HONG KONG - Passengers Monitored with Onboard Cameras

Arno Froese

Hong Kong airline Cathay Pacific has revealed it is recording passenger activity on its aircraft via inflight entertainment systems and video cameras, re-opening an uncomfortable debate over surveillance on airplanes.

The carrier, frequently named among the world’s best, outlined its information gathering in an updated privacy policy published at the end of July 2019.

Cathay confirmed it is collecting images of passengers while they’re on board as well as logging their usage of the in-flight entertainment system (IFE) and how they spend time during the flight.

Earlier in 2018, multiple airlines confirmed that cameras were installed in their entertainment systems, sparking widespread privacy concerns. Airlines including Singapore Airlines, Emirates and American said they had no plans to activate the cameras.

Cathay’s spokesperson said similar devices were not installed in its IFEs. “Our inflight entertainment systems do not have any cameras, microphones or sensors to monitor passengers, nor have they in the past.”

In its privacy policy, the airline says the data collection is designed to improve the flying experience with additional personalization. The airline also says data could be shared with third-party partners for marketing purposes.

Cathay Pacific has an uneven record when it comes to digital privacy. In October 2018, the airline reported a data breach that potentially impacted some nine million passengers.

British Airways also experienced a data breach in 2018 and was fined $230 million under the European Union’s General Data Protection Regulation rules.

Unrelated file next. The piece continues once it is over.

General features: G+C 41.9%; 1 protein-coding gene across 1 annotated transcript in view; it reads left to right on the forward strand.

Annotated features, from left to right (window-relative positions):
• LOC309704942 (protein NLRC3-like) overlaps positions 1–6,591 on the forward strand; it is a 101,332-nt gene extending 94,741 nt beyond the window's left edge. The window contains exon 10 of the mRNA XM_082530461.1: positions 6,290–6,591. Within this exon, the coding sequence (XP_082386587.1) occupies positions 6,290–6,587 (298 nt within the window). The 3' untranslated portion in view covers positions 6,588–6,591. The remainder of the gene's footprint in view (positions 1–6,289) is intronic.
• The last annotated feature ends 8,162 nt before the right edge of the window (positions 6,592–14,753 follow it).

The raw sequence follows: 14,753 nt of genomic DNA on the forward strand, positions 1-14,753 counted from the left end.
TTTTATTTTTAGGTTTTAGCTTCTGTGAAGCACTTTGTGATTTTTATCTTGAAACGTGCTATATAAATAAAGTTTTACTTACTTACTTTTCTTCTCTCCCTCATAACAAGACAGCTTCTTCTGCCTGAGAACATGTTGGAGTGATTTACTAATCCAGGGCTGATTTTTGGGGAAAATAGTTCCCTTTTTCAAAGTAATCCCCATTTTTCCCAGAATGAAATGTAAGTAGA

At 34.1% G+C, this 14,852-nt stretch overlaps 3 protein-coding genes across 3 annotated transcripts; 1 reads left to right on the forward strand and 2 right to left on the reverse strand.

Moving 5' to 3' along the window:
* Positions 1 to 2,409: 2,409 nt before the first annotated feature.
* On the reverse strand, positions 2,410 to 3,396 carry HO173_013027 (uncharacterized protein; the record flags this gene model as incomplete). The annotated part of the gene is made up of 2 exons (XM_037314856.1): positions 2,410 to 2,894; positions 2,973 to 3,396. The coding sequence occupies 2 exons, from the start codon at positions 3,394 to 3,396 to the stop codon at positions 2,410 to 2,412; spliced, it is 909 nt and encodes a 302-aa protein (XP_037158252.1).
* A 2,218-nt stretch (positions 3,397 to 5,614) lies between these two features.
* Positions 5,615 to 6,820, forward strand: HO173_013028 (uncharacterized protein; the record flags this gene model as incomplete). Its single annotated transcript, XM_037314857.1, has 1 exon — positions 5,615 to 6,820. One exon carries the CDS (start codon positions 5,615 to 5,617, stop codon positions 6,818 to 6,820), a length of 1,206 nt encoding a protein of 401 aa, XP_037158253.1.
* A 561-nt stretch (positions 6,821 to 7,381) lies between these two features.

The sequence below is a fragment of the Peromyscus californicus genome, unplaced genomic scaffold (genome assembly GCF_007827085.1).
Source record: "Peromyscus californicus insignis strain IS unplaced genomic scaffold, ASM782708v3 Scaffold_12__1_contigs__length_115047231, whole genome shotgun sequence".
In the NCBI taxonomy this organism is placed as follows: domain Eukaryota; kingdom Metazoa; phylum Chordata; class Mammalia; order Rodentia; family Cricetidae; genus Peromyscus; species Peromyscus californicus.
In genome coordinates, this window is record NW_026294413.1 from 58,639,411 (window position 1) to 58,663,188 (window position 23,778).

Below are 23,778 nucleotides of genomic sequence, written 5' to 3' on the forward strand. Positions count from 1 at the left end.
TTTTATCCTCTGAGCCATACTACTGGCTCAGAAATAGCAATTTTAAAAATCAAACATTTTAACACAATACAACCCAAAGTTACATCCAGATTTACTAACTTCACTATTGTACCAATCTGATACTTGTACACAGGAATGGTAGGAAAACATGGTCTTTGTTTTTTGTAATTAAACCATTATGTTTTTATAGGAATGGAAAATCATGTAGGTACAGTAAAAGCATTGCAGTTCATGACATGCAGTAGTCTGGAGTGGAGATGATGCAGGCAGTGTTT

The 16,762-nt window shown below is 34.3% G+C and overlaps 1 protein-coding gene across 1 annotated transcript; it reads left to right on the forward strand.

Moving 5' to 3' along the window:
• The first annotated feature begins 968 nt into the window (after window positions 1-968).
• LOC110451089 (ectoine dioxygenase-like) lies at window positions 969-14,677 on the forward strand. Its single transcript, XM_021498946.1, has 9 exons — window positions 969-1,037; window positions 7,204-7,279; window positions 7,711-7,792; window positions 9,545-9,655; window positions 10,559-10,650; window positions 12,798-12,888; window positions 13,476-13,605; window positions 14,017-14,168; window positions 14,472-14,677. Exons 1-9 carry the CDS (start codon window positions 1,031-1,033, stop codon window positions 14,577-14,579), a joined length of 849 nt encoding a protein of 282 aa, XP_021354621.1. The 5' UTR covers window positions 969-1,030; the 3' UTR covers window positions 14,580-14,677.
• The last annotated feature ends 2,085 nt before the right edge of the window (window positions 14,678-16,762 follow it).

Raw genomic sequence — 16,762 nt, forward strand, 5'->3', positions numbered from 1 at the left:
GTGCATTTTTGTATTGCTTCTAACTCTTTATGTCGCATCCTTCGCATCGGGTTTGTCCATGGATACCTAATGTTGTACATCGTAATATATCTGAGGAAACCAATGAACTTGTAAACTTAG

Vitaly Kamuk, a cybersecurity expert who Tweeted about the discovery of a camera lens in a Singapore Airlines IFE system, told CNN Travel back in March 2019 that there was a risk that images collected by such a lens could fall into the wrong hands.

“I believe it’s going to settle down, that the case to be made for positive benefits coming from cameras is stronger than any concern that they could possibly be used for nefarious purposes,” said David Bartlett, Panasonic Avionics chief technology officer.

-www.cnn.com, 5 August 2019

Arno's commentary

There is no way out; “Big Brother is watching you” is becoming an increased reality in virtually all public places; in this case, as a passenger on an airline.

Most of us do not realize how often our image is captured: while shopping in a store, going to the bank, or using the services of government institutions. And then there is much more: the private, hidden cameras by the millions.

Here the words of Jesus are quite remarkable: “Fear them not therefore: for there is nothing covered, that shall not be revealed; and hid, that shall not be known” (Matthew 10:26). Today, the collection of personal data serves to promote merchandising in the first place, and secondly security. An increasing number of criminals are being caught quickly due to surveillance cameras. But in the end, it will serve the coming global government, which seeks to control all people everywhere.

Arno Froese is the executive director of Midnight Call Ministries and editor-in-chief of the acclaimed prophetic magazines Midnight Call and News From Israel. He has authored a number of well-received books, and has sponsored many prophecy conferences in the U.S., Canada, and Israel. His extensive travels have contributed to his keen insight into Bible prophecy, as he sees it from an international perspective.

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